By Terry Baynes
Feb 25 (Reuters) - Former Delaware Superior Court judge
Peggy Ableman is joining the law firm McCarter & English, where
she will work on product liability litigation involving
pharmaceuticals, medical devices and defective product claims,
the firm announced on Monday.
Ableman comes to the firm's Wilmington, Delaware, office
with nearly 30 years of experience on the bench, where she
handled the asbestos litigation docket which consisted of more
than 500 cases.
Because of ethical concerns about a judge of 29 years
appearing in court as an advocate, Ableman will primarily work
behind the scenes, writing and editing briefs, consulting
clients on litigation and mentoring associates, rather than
litigating in court, she told Reuters.
She said her workload as a judge, combined with the low pay,
motivated her to leave the bench.
"Most people looked at me like I was nuts to work so hard
for so little," she said, describing her time as a judge.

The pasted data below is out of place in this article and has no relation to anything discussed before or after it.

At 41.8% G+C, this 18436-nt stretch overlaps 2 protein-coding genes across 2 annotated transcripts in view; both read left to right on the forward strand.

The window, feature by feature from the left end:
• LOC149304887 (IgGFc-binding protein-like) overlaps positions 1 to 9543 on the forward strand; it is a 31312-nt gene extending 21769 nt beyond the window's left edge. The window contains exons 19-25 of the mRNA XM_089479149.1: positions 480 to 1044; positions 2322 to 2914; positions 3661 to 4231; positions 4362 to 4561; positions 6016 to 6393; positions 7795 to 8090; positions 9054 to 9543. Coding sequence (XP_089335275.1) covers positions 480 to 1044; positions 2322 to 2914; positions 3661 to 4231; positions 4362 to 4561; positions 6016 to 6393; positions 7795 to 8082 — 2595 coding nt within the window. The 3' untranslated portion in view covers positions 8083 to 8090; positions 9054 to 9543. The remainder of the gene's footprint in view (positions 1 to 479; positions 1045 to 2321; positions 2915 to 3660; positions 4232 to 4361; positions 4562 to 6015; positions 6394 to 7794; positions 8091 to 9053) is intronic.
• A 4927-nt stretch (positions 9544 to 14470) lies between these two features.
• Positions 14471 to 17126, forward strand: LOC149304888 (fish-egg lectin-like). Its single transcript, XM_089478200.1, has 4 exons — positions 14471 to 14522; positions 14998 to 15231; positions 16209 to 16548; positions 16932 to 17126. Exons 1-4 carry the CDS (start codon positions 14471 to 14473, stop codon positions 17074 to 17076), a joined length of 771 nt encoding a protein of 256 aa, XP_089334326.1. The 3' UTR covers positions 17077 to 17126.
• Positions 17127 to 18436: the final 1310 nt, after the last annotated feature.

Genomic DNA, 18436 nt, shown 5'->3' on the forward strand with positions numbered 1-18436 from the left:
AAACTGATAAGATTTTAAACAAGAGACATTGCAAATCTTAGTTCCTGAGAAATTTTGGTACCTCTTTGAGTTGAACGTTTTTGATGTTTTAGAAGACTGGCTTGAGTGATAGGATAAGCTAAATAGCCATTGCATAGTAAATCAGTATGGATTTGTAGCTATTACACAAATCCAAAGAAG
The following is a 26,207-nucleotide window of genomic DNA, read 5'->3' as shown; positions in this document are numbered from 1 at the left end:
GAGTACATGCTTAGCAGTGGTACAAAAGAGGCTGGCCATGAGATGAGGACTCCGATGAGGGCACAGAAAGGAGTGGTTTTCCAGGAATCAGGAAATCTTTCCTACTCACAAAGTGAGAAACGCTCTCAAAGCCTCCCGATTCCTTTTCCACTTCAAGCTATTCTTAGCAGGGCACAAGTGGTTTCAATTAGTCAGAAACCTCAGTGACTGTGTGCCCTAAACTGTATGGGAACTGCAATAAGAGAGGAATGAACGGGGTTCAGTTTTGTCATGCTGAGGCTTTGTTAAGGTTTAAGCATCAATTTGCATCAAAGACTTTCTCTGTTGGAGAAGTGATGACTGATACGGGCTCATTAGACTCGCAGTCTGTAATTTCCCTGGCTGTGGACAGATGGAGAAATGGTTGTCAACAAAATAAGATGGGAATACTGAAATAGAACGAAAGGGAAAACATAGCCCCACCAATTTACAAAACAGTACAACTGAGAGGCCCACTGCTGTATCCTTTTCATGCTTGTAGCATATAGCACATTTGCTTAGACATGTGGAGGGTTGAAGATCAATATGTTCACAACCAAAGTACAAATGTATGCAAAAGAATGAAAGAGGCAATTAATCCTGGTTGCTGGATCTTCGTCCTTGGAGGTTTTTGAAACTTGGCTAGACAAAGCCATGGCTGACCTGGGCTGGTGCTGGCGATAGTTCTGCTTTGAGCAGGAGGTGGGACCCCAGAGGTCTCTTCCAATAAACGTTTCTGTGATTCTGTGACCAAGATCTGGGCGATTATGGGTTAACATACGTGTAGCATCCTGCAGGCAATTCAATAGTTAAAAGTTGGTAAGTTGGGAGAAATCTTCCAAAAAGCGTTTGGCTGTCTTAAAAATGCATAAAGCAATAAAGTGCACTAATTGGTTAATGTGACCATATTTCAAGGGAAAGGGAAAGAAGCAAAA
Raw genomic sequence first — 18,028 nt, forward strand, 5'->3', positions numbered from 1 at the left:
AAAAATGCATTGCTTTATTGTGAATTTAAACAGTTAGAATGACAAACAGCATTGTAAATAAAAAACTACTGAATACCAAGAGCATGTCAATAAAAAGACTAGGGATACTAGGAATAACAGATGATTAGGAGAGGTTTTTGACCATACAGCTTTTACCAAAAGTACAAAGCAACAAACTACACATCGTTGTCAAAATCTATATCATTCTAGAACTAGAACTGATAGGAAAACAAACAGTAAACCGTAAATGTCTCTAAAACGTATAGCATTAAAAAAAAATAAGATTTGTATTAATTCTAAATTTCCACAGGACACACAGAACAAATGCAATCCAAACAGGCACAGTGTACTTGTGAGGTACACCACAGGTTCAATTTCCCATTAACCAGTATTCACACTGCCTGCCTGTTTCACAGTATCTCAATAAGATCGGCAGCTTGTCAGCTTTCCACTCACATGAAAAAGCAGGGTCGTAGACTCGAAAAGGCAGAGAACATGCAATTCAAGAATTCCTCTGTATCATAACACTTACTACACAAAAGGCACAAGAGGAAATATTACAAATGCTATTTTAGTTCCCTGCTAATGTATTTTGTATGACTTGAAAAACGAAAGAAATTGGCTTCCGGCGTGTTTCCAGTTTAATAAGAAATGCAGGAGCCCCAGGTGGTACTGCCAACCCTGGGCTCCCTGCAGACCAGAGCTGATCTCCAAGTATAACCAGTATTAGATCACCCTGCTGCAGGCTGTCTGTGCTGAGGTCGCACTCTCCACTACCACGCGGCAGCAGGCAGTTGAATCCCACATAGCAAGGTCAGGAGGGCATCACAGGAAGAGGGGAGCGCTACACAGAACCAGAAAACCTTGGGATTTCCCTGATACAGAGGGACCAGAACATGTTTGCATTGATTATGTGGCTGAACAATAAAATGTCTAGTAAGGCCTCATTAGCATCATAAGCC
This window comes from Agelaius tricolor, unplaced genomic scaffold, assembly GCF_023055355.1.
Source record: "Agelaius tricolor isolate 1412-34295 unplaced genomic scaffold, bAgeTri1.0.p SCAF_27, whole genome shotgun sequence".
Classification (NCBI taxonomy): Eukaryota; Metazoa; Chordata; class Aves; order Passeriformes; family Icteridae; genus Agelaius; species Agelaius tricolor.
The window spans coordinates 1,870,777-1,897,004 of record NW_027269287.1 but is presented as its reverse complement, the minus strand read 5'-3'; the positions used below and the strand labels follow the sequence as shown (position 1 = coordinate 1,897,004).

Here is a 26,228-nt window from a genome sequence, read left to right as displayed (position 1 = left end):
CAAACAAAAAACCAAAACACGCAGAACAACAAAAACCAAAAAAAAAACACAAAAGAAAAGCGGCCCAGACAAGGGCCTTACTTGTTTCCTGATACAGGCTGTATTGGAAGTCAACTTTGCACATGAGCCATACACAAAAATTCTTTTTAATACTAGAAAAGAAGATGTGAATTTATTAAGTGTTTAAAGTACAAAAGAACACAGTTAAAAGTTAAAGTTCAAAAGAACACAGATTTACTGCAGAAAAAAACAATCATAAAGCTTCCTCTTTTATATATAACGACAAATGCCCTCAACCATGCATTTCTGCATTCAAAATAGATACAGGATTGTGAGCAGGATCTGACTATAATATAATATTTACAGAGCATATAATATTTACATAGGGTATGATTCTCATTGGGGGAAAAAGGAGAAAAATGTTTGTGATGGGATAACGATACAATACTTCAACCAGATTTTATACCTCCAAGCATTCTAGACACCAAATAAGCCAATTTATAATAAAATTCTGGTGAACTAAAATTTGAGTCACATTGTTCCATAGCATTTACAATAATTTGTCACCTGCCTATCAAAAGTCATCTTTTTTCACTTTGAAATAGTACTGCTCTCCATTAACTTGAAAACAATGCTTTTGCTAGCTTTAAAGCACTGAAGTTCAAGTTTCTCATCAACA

McCarter Chairman Michael Kelly praised Ableman for playing
a significant role in shaping Delaware law in the toxic torts
"I always found her to be very bright and decisive," Kelly
said of practicing before Ableman. "She wasn't afraid to make a
Ableman made national headlines in 2011 when she ordered all
of the lawyers in an asbestos case to attend civility training
over Labor Day weekend after the litigation became too
"Lunch and dinner will be ordered in at counsel's expense.
Attendees are encouraged to bring sleeping bags, toothbrushes,
teddy bears, and jammies, as the agenda will be exhaustive," she
wrote. She added in a footnote: "These terms reflect the Court's
impression of the childish level to which this litigation has
The case ended up settling before the emergency refresher
course, Ableman said. "I got my point across."
A frequent speaker at national asbestos litigation
conferences, Ableman said the end point for asbestos litigation
is likely on the horizon. The mesothelioma cases, dealing with a
type of cancer caused specifically by asbestos, have largely
drawn to a close, she said. Most of the remaining cases involve
lung cancer, which can have numerous causes, including smoking.
Those cases are unlikely to have the same big jury awards as the
mesothelioma cases because of the more complicated causation
issues, she said.
Before becoming a judge, Ableman was the first female
assistant U.S. Attorney for Delaware from 1979 to 1983 before
becoming, at age 32, the second woman to serve as a judge in
In addition to private practice, Ableman is also teaching a
product liability course at Villanova Law School in
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